On June 6, 2017, NSS Labs published its annual 2017 Next-Generation Firewall (NGFW) Test Report and Security Value MapTM (SVM). For the first time in five years, NSS Labs did not place SonicWall in its “Recommended” quadrant of the SVM. In response, SonicWall immediately resolved the identified issues, automatically updated our firewalls worldwide, and was then publicly retested by NSS Labs to place in its upper right quadrant.
The SonicWall team is excited to be a gold level sponsor at Black Hat USA, one of the world’s leading IT security events, which opens at Mandalay Bay in Las Vegas on July 22. Our booth number is 554 and we look forward to meeting you there. SonicWall will offer attendees information on the company’s suite of automated, real-time breach detection and prevention products and services, including the SonicWall Capture ATP cloud-based network sandbox which detects and stops ransomware, advanced persistent threats (APTs) and zero-day attacks.
Updated July 6, 2017, 11:51 AM PT
When the latest massive global cyber attack first hit on June 27, the security community observed that the payload behavior closely matched Petya ransomware, which emerged back in 2016, so we initially called this a variant. However, SonicWall Capture Labs researchers confirmed that this is definitely not Petya ransomware.
Updated June 28, 2017
As I type this, news reports continue to roll in about yet the latest massive global ransomware attack. This time, the payload appears to be a ransomware called Petya. SonicWall Capture Labs identified the original Petya variants in 2016. However, this time it appears to be delivered by Eternal Blue, one of the exploits that was leaked from the NSA back in April.
Every day our children, teachers and administrators log into the network at school. How can you ensure the data travelling across that network is secure from hidden threats and attacks such as ransomware? With SonicWall next-gen firewalls and DPI SSL inspection technology, IT administrators can find threats hidden in encrypted web traffic that cybercriminals don’t want you to discover across your K-12 network.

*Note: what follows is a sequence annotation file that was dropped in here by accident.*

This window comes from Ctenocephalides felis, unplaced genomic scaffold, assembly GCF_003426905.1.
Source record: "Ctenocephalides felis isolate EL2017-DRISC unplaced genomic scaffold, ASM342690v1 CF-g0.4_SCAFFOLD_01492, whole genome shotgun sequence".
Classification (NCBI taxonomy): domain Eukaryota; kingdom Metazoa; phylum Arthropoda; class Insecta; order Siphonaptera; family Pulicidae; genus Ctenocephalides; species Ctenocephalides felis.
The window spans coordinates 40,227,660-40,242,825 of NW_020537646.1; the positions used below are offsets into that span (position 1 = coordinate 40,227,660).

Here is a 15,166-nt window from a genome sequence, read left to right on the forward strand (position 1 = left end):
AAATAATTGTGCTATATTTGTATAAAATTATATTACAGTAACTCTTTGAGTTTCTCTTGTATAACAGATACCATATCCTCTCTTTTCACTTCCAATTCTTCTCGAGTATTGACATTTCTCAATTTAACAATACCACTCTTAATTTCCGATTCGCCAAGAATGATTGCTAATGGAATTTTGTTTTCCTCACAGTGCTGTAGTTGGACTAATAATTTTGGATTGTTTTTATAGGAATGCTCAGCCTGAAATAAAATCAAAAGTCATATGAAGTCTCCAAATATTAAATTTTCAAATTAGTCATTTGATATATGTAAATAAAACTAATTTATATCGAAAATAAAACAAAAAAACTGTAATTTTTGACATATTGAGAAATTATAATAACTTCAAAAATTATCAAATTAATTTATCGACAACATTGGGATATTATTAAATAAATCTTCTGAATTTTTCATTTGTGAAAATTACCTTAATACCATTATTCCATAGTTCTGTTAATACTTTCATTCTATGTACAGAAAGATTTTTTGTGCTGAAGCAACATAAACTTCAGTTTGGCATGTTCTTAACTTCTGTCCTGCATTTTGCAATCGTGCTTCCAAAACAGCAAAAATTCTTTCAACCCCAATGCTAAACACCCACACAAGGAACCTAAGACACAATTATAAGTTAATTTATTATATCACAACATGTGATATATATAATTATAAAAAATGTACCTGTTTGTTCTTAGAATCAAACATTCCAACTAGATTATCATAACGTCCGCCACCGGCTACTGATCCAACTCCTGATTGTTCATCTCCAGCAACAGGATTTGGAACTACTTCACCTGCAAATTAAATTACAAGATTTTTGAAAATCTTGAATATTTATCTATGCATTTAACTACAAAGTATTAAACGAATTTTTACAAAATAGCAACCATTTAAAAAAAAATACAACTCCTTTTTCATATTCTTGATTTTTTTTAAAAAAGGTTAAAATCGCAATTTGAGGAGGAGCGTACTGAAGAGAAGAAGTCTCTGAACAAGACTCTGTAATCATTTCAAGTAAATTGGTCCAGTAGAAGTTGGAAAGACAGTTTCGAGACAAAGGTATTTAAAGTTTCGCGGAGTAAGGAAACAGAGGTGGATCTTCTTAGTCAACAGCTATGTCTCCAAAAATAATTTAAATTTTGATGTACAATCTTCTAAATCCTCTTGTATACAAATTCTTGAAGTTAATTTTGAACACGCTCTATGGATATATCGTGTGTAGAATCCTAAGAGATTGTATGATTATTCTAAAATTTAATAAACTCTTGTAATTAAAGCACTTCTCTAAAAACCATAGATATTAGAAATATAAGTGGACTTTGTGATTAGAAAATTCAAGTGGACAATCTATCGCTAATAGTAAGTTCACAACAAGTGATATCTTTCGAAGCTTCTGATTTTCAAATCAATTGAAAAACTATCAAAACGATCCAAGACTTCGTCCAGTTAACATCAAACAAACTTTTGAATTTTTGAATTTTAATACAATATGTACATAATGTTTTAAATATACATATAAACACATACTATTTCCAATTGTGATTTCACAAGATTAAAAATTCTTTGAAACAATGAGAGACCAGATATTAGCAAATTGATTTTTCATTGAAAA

I often get asked, “Why should we implement SSL inspection? We just upgraded our security from stateful inspection to deep inspection. If something is encrypted, is it not encrypted for a reason, for being secure?” Let me explain…
Back in the day, network traffic was well behaved. If you were a software vendor and wanted to offer a new application, you had to sign up with IANA and get a reserved port for your application.
According to ITC (http://www.idtheftcenter.org) data breaches in the US increased 40% in 2016, and through the first four months of 2017 are up an additional 42% over the same period last year. Just over half of all breaches are caused by cyber attacks, defined by ITC as hacking, credit card skimming and phishing.
Email has been around since the 1970s. Today, everyone and every business uses email for their communications. To put things in perspective, according to Radicati group – 122 business emails were sent and received per user per day in 2015! That is a lot of email for humans to process without making a bad judgement call.
There is no end to the danger of cyber-criminal activities, as long as there is an underground marketplace that makes it almost impossible for authorities to intervene and enforce law and order. We continue to see our adversaries relentlessly going after money by developing and experimenting with different methods and tools against new and existing vulnerabilities, in preparation for the next phase of their business model.